More than 2,000 church leaders across the UK have signed an open letter to the Secretary of State, warning that a legal ban on gay and transgender conversion therapy would not deter them from their Christian duty.
Ministers, pastoral workers, and clergy wrote to Liz Truss, the Equalities Minister, saying they are prepared to be “criminalised” should the government pass new legislation outlawing “conversion therapy” practices.
The letter, which presently has 2,227 signatures, warns the category of “Conversion Therapy” is so broad that it is essentially meaningless and could include things such as prayer, calling people to conversion to Christ or a parent’s loving advice to their own children.
The letter says:
“It should not be a criminal offence for us to instruct our children that God made them male and female, in his image, and has reserved sex for the marriage of one man and woman. Yet this seems to be the likely outcome of the proposed legislation.
“We therefore very much hope (and pray) that these proposals will be dropped in their current form. We have no desire to become criminals, and place a high value on submitting to and supporting our government. Yet we think it important you are aware that if it were to come about that the loving, compassionate exercise of orthodox Christian ministry, including the teaching of the Christian understanding of sex and marriage, is effectively made a criminal offence, we would with deed sadness continue our duty to God in this matter.”
Dr. Ian Paul, a member of the General Synod of the Church of England described the current legislation as ill considered and ill conceived.
“As the consultation document itself states, many of the issues highlighted are already illegal. The term ‘conversion therapy’ is ill defined, and the proposals appear to be driven by an ideological agenda rather than real concern and clear thinking,” Dr. Paul said.
“There is a real risk that pastoral ministry will be criminalised, and that human rights, including the right to religious belief will be trampled on.”
Rev. Dr. Matthew Roberts, Minister of Trinity Church York said it is “deeply concerning that the government seems to be considering legislation that would criminalise normal, loving, Christian ministry, while stopping us from helping young people who are being caught up in the horrible damage being done by transgender ideology.
“Nothing we do could be considered ‘therapy,” Rev. Dr. Roberts said. “But the proposals are drafted so badly, and with such apparent ignorance of basic Christian teaching, that entirely standard Christian teaching would be criminalised in the name of something that has nothing to do with us.”
Rev. Dr. Roberts said parents being able to raise children in their own faith is a legal right, and one which these proposals would remove.
“The Queen is appointed to be the Defender of the Faith,” he said. “It would be very strange indeed if Her Majesty’s Government legislated against the faith of their own sovereign.”
Dr Julie Maxwell, Youth Worker at St Mary’s Basingstoke, Church of England said, as a Paediatrician and youth worker, she is especially concerned about the potential impact of the proposed ban on pastoral youth work.
“As we know, children and young people need direction from adults around them regarding all sorts of lifestyle issues,” Dr Maxwell said. “Teenagers are navigating huge changes associated with puberty and issued around sexuality and gender are important topics that need to be discussed.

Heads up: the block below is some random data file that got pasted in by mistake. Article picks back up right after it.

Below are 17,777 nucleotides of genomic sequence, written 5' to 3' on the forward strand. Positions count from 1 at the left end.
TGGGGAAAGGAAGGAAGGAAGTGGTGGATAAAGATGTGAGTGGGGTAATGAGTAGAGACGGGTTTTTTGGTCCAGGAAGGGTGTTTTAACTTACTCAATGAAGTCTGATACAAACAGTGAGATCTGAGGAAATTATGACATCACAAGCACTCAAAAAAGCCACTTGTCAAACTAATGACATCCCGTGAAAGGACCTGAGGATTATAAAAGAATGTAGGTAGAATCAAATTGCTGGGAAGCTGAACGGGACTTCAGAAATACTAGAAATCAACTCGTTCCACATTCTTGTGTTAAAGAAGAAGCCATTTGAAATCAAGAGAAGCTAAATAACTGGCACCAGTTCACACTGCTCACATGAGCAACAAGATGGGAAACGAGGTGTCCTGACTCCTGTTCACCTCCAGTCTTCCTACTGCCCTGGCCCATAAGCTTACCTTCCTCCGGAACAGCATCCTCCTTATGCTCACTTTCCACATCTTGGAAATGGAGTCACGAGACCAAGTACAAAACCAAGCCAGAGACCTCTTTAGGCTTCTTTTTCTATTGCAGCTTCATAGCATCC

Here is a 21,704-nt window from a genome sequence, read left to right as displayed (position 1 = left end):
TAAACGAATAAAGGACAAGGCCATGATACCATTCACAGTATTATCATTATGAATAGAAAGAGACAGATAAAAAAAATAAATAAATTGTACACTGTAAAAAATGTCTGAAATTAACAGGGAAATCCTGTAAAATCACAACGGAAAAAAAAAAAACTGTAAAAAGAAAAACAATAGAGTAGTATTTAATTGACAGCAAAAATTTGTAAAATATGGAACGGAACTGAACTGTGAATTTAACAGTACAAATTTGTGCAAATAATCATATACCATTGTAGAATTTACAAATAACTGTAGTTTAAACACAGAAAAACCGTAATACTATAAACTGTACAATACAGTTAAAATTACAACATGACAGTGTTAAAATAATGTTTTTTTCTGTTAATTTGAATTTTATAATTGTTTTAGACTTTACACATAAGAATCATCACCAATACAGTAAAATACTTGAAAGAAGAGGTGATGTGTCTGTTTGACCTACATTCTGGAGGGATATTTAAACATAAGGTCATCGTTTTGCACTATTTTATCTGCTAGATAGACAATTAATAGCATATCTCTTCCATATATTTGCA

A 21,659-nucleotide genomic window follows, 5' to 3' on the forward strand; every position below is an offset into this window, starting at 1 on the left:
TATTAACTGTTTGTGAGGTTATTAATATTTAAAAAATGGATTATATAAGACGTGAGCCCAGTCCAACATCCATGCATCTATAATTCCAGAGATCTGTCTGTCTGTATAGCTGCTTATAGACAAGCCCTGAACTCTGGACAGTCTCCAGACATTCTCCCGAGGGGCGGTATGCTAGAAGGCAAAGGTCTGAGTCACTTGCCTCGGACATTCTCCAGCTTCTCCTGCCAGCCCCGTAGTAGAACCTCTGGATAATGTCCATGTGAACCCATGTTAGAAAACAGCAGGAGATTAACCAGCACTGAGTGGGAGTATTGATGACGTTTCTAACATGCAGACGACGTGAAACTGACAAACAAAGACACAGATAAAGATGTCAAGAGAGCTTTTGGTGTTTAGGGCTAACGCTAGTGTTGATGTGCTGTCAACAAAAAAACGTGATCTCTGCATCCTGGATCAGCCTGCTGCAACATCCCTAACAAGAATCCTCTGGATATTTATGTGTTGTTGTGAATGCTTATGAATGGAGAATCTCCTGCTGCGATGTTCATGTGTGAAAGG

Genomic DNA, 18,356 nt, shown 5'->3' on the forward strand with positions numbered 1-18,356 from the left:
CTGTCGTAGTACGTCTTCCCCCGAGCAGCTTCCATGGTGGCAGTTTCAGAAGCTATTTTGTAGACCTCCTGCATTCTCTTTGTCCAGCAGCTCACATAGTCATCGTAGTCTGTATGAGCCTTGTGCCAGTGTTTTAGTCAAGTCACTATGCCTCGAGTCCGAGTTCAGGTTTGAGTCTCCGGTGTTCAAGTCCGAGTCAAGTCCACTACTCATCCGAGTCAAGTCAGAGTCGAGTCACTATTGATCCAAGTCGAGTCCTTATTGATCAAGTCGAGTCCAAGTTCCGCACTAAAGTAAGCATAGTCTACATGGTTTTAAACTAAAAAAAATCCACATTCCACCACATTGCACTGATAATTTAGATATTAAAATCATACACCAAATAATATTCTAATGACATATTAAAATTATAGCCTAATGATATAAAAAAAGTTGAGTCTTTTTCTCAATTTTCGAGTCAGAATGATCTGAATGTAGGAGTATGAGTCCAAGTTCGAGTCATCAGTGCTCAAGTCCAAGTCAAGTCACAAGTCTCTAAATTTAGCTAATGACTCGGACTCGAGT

“As Christians, we seek to support young people who are seeking to follow Jesus Christ to understand these issues from the perspective of Biblical teaching regarding God’s creation of men and woman and his design for marriage.
“To find ourselves in a situation where parents, youth workers and other adults are afraid to address these issues risks leaving children and young people confused and vulnerable.”
Dr. Maxwell warned there is already a significant increase in mental health problems in children and young people and being unable to support those struggling with issues around sexuality and gender identity will negatively impact on this.
Rev. Graham Nicholls, Director of Affinity, said he’s prepared to go to prison if necessary to defend his Christian beliefs.
“We particularly wanted to write from the perspective of practitioners, people who are pastors, youth workers, and counsellors,” he said. “We don’t know how this law about conversion therapy could impact their work and their ordinary, everyday work of chatting with people, encouraging people, praying with people that could be severely impacted.
“Those who are campaigning for the law, their stated aim is that prayers or any kind of encouragement to do with what we would say the Bible is teaching in terms of sexual ethics, should be prohibited. We don’t know how the law will work out, but I think if those demands were met, then really any conversation with your family or if your children asks a question about their sexuality or their gender and you give them some advice, potentially, that could fall foul of the law.”
Andrea Williams, chief executive of Christian Concern said: “The application of these laws will inevitably be: ‘You can have any therapy you like, as long as you embrace a gay or trans identity.’ But Christians – and nearly all of us – believe in right and wrong. Telling pastors they can give support as long as it reinforces government-approved ideology strikes at the heart of the moral character of the Church.
“The Church is not the BBC, duty-bound to impartiality but a body with its own vision for human flourishing by following Jesus Christ’s teaching. The government simply has no business policing pastoral conversations,” Williams said.
“This is a huge moment for this issue in the UK and it is encouraging to see church leaders, parents, teachers, and therapists raising their voices.”